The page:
It hit especially hard, since while we read Beezus and Ramona I was trying to firm up summer plans and furtively googling latchkey kids and legal age home alone. (Spoiler: the law in Colorado still trusts parental judgment on this one, thank god. Unlike Illinois, where it is apparently the law that no one under the age of 14 can be left home alone--I mean, can you imagine? What the hell? There are states where you can get married at age 14.) I wanted to be able to drag the book out as a kind of living proof that kids used to be thought more capable than they are now- how once upon a time we parents weren't expected to be in constant doting attendance on our offspring. And how that offspring had a chance to develop on its own as a result. Kids used to be able figure out how the world worked on their own, I argued to imaginary juries. Or imaginary authority figures. Or imaginary other parents. I'm not sure whom I was arguing against, here, and frankly, the range of what parents are able to tolerate in other parents in this corner of the world, separate from Internet Crazytown, seems pretty reasonable.

In any case, I happen to disagree with my argumentative self on the last point, anyway. I think kids still independently figure out how the world works. The most helicoptered kids in the world still come to an independent assessment of cause and effect, and it's probably one over which their parents have little knowledge or control. Sigh. Which is the other reason I love reading the Ramona books. They give a little insight into what's happening behind the scenes when you ask, "So, how was school today?" and they answer "Fine" or "Good I guess" or my particular favorite, "I don't remember."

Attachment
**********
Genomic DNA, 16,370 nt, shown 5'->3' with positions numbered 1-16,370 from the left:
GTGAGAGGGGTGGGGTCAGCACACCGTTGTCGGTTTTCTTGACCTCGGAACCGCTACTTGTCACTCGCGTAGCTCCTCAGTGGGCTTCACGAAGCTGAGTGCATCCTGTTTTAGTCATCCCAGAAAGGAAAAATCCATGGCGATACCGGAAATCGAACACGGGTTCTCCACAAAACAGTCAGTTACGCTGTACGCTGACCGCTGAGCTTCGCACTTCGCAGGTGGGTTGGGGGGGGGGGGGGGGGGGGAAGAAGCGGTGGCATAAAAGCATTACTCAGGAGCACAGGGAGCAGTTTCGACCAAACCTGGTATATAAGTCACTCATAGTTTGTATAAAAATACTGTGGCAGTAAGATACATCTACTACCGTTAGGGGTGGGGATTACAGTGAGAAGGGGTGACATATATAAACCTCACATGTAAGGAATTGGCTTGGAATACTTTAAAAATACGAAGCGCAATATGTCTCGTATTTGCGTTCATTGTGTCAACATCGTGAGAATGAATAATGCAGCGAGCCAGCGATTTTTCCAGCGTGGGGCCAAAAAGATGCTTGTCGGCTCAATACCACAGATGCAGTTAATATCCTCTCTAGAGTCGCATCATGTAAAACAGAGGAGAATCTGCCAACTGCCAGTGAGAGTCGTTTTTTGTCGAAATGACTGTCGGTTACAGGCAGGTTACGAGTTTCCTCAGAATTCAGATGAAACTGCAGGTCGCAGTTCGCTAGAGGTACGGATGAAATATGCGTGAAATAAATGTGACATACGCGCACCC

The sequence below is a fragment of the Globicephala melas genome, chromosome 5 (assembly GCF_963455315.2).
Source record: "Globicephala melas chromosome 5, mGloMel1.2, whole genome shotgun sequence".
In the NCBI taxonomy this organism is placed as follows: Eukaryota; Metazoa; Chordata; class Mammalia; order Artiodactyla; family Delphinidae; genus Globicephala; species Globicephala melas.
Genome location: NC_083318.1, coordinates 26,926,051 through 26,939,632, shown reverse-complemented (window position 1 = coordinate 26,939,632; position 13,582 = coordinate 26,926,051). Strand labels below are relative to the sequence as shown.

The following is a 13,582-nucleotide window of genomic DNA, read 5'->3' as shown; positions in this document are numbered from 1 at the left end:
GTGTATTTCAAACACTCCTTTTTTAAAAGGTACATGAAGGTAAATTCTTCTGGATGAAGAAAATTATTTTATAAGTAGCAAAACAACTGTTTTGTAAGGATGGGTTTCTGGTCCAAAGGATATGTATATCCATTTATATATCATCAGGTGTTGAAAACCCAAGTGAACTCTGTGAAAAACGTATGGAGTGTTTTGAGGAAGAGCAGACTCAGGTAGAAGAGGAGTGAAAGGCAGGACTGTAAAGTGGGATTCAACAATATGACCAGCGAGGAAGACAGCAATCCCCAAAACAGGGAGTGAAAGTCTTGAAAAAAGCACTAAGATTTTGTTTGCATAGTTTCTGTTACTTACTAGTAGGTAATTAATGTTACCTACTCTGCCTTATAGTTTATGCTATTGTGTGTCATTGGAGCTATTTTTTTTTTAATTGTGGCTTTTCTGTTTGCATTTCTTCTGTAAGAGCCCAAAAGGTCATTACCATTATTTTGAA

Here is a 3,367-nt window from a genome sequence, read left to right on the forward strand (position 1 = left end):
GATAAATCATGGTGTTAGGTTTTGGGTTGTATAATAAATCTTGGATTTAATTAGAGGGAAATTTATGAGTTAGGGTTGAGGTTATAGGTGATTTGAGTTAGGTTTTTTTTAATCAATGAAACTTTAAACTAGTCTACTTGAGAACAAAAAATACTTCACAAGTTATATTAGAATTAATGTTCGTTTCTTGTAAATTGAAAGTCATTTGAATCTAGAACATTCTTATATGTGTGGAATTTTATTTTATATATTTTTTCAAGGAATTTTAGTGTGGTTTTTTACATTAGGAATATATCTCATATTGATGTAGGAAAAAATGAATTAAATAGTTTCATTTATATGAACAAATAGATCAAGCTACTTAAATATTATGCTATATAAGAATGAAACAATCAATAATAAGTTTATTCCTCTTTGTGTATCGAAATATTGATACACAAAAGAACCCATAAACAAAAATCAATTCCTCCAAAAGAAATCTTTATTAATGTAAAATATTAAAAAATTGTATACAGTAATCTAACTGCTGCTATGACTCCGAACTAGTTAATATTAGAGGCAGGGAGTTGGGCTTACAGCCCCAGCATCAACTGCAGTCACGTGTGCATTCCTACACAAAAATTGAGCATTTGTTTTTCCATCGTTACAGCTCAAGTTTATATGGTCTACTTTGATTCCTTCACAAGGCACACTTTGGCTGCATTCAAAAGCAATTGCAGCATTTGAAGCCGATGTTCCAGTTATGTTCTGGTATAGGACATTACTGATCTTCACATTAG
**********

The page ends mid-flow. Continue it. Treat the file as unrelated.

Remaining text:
Even in Ramona, though, no one ever sends kids off on the bus to baseball tournaments alone (well, nobody HAS baseball tournaments. Still. If they had them, kids would be driven en famille. Probably.) Which is what I'm thinking about this weekend as I juggle 2 kids, 3 baseball games, a birthday party, a swim meet, an overnight, and a playdate as a solo parent, as M's in Utah for work. I'm getting by with a little help from some friends--not my friends, since I don't really have any in this set--but my kids' friends. It's quietly insane.

For what ultimate purpose? I don't even know, but we seem pretty committed to it, whatever it is. Must be good.

Wednesday, June 13, 2012

Children of empire

Helen's swim team had their team photo shoot Monday morning, which involved 40 or 50 well-fed children standing around nearly naked in the morning chill, jumping up and down and squabbling manfully as their well-dressed parents looked on. The team pool is at the heart of a wealthy housing development, and its infrastructure has a Grecian/ Roman element in its architecture, which may or may not have prompted my sense that we were taking part in some sort of bracing childhood initiation rite, in which the privileged children are ritually mistreated, a la British public school, in order to strengthen the ruling class's hold on power.